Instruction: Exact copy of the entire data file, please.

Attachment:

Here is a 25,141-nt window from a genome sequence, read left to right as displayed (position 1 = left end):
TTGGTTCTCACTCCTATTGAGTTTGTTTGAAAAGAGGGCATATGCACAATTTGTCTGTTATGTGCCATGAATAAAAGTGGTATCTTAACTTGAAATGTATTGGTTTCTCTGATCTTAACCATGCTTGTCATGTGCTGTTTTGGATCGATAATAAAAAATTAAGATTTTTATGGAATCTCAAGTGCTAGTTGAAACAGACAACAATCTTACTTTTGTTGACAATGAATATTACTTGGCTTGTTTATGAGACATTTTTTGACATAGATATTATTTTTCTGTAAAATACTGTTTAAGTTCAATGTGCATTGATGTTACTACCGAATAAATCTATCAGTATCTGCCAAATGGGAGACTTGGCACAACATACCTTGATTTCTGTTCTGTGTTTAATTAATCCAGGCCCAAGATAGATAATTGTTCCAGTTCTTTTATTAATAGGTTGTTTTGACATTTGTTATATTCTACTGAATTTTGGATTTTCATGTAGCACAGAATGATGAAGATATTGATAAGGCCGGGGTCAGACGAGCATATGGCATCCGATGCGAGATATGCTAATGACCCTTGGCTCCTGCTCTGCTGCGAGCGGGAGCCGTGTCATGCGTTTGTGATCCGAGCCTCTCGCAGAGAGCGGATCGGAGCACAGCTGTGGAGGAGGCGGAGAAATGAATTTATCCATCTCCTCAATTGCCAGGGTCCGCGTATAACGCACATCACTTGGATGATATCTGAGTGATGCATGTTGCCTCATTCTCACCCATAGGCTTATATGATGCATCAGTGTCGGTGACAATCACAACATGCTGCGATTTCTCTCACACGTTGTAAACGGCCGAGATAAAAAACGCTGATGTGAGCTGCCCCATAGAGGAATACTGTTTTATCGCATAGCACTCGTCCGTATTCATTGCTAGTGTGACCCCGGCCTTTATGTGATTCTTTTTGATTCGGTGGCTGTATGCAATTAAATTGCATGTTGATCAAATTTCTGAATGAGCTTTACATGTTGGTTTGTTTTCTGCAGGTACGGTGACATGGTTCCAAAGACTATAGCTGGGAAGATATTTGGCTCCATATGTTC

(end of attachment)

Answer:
Here is a 25,141-nt window from a genome sequence, read left to right as displayed (position 1 = left end):
TTGGTTCTCACTCCTATTGAGTTTGTTTGAAAAGAGGGCATATGCACAATTTGTCTGTTATGTGCCATGAATAAAAGTGGTATCTTAACTTGAAATGTATTGGTTTCTCTGATCTTAACCATGCTTGTCATGTGCTGTTTTGGATCGATAATAAAAAATTAAGATTTTTATGGAATCTCAAGTGCTAGTTGAAACAGACAACAATCTTACTTTTGTTGACAATGAATATTACTTGGCTTGTTTATGAGACATTTTTTGACATAGATATTATTTTTCTGTAAAATACTGTTTAAGTTCAATGTGCATTGATGTTACTACCGAATAAATCTATCAGTATCTGCCAAATGGGAGACTTGGCACAACATACCTTGATTTCTGTTCTGTGTTTAATTAATCCAGGCCCAAGATAGATAATTGTTCCAGTTCTTTTATTAATAGGTTGTTTTGACATTTGTTATATTCTACTGAATTTTGGATTTTCATGTAGCACAGAATGATGAAGATATTGATAAGGCCGGGGTCAGACGAGCATATGGCATCCGATGCGAGATATGCTAATGACCCTTGGCTCCTGCTCTGCTGCGAGCGGGAGCCGTGTCATGCGTTTGTGATCCGAGCCTCTCGCAGAGAGCGGATCGGAGCACAGCTGTGGAGGAGGCGGAGAAATGAATTTATCCATCTCCTCAATTGCCAGGGTCCGCGTATAACGCACATCACTTGGATGATATCTGAGTGATGCATGTTGCCTCATTCTCACCCATAGGCTTATATGATGCATCAGTGTCGGTGACAATCACAACATGCTGCGATTTCTCTCACACGTTGTAAACGGCCGAGATAAAAAACGCTGATGTGAGCTGCCCCATAGAGGAATACTGTTTTATCGCATAGCACTCGTCCGTATTCATTGCTAGTGTGACCCCGGCCTTTATGTGATTCTTTTTGATTCGGTGGCTGTATGCAATTAAATTGCATGTTGATCAAATTTCTGAATGAGCTTTACATGTTGGTTTGTTTTCTGCAGGTACGGTGACATGGTTCCAAAGACTATAGCTGGGAAGATATTTGGCTCCATATGTTC